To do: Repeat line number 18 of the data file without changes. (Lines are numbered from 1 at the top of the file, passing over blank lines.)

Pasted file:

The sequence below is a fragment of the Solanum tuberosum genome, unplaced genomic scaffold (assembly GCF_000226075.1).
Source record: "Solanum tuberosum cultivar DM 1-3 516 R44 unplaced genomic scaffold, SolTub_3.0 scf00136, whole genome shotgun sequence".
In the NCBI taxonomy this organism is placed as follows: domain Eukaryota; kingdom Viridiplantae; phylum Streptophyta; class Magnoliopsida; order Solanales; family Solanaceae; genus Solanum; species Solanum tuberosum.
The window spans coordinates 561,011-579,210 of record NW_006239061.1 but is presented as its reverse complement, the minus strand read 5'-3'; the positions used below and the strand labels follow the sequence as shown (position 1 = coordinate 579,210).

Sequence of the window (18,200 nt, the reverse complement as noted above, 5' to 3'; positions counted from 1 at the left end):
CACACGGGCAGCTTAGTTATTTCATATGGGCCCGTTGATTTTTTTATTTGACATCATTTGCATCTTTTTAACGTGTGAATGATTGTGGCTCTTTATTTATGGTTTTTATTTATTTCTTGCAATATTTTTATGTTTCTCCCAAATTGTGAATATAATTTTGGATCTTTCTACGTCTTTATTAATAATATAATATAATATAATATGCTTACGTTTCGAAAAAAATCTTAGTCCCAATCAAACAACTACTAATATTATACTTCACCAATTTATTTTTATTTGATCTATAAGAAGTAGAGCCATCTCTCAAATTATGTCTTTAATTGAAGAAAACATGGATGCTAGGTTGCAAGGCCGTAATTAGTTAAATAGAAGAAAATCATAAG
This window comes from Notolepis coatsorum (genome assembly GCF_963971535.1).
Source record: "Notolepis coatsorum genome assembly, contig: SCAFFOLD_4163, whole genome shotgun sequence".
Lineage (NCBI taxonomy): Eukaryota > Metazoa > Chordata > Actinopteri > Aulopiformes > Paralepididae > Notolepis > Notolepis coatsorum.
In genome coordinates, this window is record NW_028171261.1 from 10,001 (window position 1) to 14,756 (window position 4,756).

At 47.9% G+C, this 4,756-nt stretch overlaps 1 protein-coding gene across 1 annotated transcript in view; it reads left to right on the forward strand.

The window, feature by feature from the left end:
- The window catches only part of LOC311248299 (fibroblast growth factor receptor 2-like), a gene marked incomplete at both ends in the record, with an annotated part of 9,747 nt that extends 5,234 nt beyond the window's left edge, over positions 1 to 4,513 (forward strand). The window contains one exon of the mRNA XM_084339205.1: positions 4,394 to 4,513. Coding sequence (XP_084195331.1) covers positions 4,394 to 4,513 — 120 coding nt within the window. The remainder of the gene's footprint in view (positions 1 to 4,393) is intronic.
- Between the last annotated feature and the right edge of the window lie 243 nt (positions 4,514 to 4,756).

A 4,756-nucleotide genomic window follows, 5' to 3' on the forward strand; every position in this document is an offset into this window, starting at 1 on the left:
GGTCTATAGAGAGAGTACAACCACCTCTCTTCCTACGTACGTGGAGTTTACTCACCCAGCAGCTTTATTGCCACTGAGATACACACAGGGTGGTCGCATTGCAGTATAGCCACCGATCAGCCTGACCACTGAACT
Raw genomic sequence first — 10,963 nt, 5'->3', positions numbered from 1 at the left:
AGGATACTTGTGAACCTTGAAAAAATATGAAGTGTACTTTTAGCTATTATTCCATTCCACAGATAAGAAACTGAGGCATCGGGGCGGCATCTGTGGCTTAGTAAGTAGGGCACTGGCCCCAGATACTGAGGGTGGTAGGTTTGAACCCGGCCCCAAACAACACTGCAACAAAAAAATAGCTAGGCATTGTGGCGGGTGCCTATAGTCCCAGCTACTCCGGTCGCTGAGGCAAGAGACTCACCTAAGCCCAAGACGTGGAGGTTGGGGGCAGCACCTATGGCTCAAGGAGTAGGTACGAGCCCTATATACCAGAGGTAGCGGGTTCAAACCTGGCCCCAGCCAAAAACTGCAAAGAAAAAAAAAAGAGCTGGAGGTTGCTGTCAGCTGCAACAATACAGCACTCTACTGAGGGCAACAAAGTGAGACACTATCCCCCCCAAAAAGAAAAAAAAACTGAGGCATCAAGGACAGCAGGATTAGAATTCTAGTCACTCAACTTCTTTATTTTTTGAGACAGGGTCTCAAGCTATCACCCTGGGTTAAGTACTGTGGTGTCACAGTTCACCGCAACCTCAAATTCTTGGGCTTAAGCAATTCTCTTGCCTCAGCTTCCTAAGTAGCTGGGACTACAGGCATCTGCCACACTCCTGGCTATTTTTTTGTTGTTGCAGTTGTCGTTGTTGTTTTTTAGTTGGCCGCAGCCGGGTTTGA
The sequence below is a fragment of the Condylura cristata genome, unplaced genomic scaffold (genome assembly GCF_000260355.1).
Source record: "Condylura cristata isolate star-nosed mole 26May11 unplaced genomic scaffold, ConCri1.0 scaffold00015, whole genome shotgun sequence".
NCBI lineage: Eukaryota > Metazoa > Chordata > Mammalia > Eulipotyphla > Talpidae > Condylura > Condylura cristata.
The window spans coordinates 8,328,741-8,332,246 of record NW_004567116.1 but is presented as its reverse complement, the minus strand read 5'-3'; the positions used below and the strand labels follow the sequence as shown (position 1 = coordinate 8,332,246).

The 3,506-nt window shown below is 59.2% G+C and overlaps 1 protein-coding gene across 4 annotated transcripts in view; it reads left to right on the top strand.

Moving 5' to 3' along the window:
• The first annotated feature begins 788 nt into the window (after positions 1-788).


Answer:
AGGATACTTGTGAACCTTGAAAAAATATGAAGTGTACTTTTAGCTATTATTCCATTCCACAGATAAGAAACTGAGGCATCGGGGCGGCATCTGTGGCTTAGTAAGTAGGGCACTGGCCCCAGATACTGAGGGTGGTAGGTTTGAACCCGGCCCCAAACAACACTGCAACAAAAAAATAGCTAGGCATTGTGGCGGGTGCCTATAGTCCCAGCTACTCCGGTCGCTGAGGCAAGAGACTCACCTAAGCCCAAGACGTGGAGGTTGGGGGCAGCACCTATGGCTCAAGGAGTAGGTACGAGCCCTATATACCAGAGGTAGCGGGTTCAAACCTGGCCCCAGCCAAAAACTGCAAAGAAAAAAAAAAGAGCTGGAGGTTGCTGTCAGCTGCAACAATACAGCACTCTACTGAGGGCAACAAAGTGAGACACTATCCCCCCCAAAAAGAAAAAAAAACTGAGGCATCAAGGACAGCAGGATTAGAATTCTAGTCACTCAACTTCTTTATTTTTTGAGACAGGGTCTCAAGCTATCACCCTGGGTTAAGTACTGTGGTGTCACAGTTCACCGCAACCTCAAATTCTTGGGCTTAAGCAATTCTCTTGCCTCAGCTTCCTAAGTAGCTGGGACTACAGGCATCTGCCACACTCCTGGCTATTTTTTTGTTGTTGCAGTTGTCGTTGTTGTTTTTTAGTTGGCCGCAGCCGGGTTTGA